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Philadelphia mayor declares Juneteenth a city holiday

Philadelphia mayor declares Juneteenth a city holiday
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Philadelphia Mayor Jim Kenney (D) announced Tuesday that he has declared Juneteenth an official city holiday this year.

Kenney said in a statement that city offices and facilities will be closed to the public on Friday, June 19, to observe the day, which celebrates the end of slavery in the U.S.

“The only way to dismantle the institutional racism and inequalities that continue to disenfranchise Black Philadelphians is to look critically at how we got here, and make much-needed changes to the governmental systems that allow inequality to persist,” said Kenney.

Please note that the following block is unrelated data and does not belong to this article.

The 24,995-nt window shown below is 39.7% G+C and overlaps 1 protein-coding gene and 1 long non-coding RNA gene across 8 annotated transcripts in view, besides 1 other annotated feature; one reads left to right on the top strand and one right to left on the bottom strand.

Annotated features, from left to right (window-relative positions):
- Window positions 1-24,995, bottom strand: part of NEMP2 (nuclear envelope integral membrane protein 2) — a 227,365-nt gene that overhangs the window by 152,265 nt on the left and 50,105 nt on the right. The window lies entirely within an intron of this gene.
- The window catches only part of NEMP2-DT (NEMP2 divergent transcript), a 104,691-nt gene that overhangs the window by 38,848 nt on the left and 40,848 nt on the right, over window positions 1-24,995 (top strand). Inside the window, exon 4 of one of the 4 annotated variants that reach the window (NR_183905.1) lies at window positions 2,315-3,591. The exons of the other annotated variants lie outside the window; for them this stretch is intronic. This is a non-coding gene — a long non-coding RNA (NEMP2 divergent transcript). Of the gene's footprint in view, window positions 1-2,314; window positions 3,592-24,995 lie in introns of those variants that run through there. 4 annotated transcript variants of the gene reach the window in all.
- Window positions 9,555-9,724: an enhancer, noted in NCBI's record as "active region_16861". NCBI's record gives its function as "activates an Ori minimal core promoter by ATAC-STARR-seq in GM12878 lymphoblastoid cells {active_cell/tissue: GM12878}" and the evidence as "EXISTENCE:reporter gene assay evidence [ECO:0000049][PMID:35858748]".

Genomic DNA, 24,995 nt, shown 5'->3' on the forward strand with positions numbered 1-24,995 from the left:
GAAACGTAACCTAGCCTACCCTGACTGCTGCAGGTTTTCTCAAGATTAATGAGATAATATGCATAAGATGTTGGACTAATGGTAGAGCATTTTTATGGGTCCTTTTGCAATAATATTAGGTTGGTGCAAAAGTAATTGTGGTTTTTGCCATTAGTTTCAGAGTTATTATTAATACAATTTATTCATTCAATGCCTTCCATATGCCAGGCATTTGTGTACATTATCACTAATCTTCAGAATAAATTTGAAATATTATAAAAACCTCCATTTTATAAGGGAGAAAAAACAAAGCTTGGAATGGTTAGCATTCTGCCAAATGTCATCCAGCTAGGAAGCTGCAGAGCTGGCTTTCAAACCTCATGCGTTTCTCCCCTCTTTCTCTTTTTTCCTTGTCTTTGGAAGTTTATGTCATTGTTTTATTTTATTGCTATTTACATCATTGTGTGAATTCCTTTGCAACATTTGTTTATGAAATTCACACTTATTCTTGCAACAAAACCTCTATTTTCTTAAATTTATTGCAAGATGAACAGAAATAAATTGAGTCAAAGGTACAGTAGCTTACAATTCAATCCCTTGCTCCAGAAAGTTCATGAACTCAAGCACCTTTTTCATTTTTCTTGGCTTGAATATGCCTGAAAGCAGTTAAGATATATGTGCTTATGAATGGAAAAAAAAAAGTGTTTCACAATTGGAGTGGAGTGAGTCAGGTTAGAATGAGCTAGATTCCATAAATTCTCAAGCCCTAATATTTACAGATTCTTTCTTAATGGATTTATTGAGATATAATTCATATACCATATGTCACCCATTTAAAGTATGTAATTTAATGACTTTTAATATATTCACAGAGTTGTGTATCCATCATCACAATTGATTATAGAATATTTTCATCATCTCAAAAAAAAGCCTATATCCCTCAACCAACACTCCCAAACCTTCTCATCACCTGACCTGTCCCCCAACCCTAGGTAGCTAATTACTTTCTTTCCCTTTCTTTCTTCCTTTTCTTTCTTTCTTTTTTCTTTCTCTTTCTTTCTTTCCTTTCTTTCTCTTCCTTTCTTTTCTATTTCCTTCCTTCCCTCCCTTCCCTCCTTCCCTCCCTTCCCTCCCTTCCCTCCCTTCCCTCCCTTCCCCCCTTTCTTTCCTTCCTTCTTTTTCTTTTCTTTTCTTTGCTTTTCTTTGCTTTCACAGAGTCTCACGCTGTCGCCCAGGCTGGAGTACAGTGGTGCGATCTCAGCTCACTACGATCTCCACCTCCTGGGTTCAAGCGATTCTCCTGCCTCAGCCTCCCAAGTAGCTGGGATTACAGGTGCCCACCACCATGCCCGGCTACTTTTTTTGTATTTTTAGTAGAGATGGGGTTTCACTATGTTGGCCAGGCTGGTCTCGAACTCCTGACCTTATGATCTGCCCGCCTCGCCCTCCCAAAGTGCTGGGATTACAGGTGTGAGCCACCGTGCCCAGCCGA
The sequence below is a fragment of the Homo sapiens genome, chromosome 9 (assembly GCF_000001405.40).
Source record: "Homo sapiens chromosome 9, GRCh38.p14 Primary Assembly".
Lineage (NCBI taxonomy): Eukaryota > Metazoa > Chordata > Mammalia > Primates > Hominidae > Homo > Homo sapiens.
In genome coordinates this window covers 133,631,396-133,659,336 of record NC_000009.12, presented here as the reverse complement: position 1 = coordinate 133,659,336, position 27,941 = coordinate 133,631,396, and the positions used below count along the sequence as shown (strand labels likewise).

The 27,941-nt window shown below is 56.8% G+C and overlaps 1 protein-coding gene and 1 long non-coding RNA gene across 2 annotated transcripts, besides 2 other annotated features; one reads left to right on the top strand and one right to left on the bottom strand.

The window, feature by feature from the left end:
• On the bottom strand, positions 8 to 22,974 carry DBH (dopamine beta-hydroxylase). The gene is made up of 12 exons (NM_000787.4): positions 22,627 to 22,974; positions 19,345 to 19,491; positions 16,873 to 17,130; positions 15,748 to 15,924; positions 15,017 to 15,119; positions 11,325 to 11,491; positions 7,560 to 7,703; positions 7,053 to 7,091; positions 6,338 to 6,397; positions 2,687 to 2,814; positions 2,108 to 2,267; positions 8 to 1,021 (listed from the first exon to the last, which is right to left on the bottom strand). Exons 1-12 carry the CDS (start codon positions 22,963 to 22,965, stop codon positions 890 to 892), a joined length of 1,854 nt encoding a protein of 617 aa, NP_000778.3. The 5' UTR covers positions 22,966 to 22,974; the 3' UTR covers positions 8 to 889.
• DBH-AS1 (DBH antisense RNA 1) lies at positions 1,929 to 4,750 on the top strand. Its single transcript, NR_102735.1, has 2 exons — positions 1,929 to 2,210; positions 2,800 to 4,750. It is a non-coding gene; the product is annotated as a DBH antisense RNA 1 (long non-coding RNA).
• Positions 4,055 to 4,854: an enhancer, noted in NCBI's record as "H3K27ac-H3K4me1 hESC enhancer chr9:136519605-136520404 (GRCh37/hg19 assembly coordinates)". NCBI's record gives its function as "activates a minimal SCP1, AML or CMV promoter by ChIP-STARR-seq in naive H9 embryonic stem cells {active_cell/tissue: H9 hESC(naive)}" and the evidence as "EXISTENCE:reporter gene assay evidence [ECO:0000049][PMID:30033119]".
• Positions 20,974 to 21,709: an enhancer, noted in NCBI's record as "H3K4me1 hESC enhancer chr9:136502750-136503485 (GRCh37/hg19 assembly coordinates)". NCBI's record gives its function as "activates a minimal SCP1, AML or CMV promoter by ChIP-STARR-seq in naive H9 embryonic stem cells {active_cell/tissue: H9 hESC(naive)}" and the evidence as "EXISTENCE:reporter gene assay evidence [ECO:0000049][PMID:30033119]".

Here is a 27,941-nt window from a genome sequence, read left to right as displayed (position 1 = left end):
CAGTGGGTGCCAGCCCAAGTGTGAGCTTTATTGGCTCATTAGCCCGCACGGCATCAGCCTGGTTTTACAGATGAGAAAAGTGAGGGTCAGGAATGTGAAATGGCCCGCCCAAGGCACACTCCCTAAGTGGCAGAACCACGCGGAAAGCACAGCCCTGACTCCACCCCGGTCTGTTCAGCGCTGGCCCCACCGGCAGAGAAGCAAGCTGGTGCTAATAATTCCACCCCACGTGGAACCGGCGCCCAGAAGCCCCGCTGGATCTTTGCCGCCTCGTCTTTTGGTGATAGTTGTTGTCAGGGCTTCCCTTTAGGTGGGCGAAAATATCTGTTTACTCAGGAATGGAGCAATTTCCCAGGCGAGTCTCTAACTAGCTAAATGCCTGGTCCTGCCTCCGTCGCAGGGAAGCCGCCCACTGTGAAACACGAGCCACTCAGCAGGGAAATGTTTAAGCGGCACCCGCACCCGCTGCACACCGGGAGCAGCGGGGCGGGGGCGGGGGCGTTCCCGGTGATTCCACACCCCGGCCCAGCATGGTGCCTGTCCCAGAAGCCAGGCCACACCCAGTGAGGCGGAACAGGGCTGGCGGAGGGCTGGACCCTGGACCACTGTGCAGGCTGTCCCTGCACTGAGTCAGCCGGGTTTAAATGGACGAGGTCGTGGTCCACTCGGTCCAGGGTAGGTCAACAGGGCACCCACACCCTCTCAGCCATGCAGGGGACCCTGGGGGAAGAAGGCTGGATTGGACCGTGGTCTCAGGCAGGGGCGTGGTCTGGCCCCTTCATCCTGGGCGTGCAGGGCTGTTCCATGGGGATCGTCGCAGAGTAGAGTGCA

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“This designation of Juneteenth represents my administration’s commitment to reckon with our own role in maintaining racial inequities and our understanding of the magnitude of work that lies ahead,” he added.

To permanently establish Juneteenth as a holiday in Philadelphia beyond this year, the city council will have to pass legislation and renegotiate all city holidays with the municipal unions.

“The administration will do whatever is needed to ensure Juneteenth continues to be an official City holiday in Philadelphia for years to come,” Kenney said. 

Juneteenth is the annual marking of June 19, 1865, the day Union troops arrived in Galveston Bay, Texas, to tell enslaved people in the state that they were free. 

National upheaval over the killing of unarmed African Americans by police has brought with it renewed calls for states and the federal government to declare Juneteenth a national holiday.

Virginia Gov. Ralph Northam (D) announced Tuesday he will make Juneteenth a paid holiday for all executive branch employees and introduce a bill making it a statewide paid holiday.

Northam said in his announcement that “it's time we elevate this, not just a celebration by and for some Virginians, but one acknowledged and celebrated by all of us.”